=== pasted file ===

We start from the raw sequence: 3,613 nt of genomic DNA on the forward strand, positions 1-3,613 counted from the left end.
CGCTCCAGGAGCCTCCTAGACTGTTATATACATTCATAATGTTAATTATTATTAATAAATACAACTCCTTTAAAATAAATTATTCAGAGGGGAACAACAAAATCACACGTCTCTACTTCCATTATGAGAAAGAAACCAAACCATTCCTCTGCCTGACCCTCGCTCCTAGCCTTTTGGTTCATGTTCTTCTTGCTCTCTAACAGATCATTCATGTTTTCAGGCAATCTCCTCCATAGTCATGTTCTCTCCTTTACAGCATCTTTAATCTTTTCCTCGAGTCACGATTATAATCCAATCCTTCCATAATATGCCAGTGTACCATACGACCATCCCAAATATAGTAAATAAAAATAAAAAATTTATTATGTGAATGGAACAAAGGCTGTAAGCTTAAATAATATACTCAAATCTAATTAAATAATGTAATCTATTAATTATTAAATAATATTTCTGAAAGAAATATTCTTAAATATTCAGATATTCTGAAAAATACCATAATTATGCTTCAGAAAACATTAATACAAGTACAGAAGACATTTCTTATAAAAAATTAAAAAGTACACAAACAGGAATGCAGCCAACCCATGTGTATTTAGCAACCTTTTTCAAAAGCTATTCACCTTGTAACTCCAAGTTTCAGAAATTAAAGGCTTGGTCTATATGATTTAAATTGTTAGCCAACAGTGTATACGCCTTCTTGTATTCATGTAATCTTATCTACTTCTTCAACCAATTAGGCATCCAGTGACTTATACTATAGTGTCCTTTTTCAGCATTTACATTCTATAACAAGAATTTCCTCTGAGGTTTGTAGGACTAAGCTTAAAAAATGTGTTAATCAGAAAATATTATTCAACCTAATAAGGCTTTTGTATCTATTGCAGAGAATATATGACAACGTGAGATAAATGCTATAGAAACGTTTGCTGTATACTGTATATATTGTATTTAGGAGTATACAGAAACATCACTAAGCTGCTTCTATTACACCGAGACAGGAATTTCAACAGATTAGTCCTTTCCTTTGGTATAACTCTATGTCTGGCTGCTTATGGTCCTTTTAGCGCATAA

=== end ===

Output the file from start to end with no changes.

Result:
We start from the raw sequence: 3,613 nt of genomic DNA on the forward strand, positions 1-3,613 counted from the left end.
CGCTCCAGGAGCCTCCTAGACTGTTATATACATTCATAATGTTAATTATTATTAATAAATACAACTCCTTTAAAATAAATTATTCAGAGGGGAACAACAAAATCACACGTCTCTACTTCCATTATGAGAAAGAAACCAAACCATTCCTCTGCCTGACCCTCGCTCCTAGCCTTTTGGTTCATGTTCTTCTTGCTCTCTAACAGATCATTCATGTTTTCAGGCAATCTCCTCCATAGTCATGTTCTCTCCTTTACAGCATCTTTAATCTTTTCCTCGAGTCACGATTATAATCCAATCCTTCCATAATATGCCAGTGTACCATACGACCATCCCAAATATAGTAAATAAAAATAAAAAATTTATTATGTGAATGGAACAAAGGCTGTAAGCTTAAATAATATACTCAAATCTAATTAAATAATGTAATCTATTAATTATTAAATAATATTTCTGAAAGAAATATTCTTAAATATTCAGATATTCTGAAAAATACCATAATTATGCTTCAGAAAACATTAATACAAGTACAGAAGACATTTCTTATAAAAAATTAAAAAGTACACAAACAGGAATGCAGCCAACCCATGTGTATTTAGCAACCTTTTTCAAAAGCTATTCACCTTGTAACTCCAAGTTTCAGAAATTAAAGGCTTGGTCTATATGATTTAAATTGTTAGCCAACAGTGTATACGCCTTCTTGTATTCATGTAATCTTATCTACTTCTTCAACCAATTAGGCATCCAGTGACTTATACTATAGTGTCCTTTTTCAGCATTTACATTCTATAACAAGAATTTCCTCTGAGGTTTGTAGGACTAAGCTTAAAAAATGTGTTAATCAGAAAATATTATTCAACCTAATAAGGCTTTTGTATCTATTGCAGAGAATATATGACAACGTGAGATAAATGCTATAGAAACGTTTGCTGTATACTGTATATATTGTATTTAGGAGTATACAGAAACATCACTAAGCTGCTTCTATTACACCGAGACAGGAATTTCAACAGATTAGTCCTTTCCTTTGGTATAACTCTATGTCTGGCTGCTTATGGTCCTTTTAGCGCATAA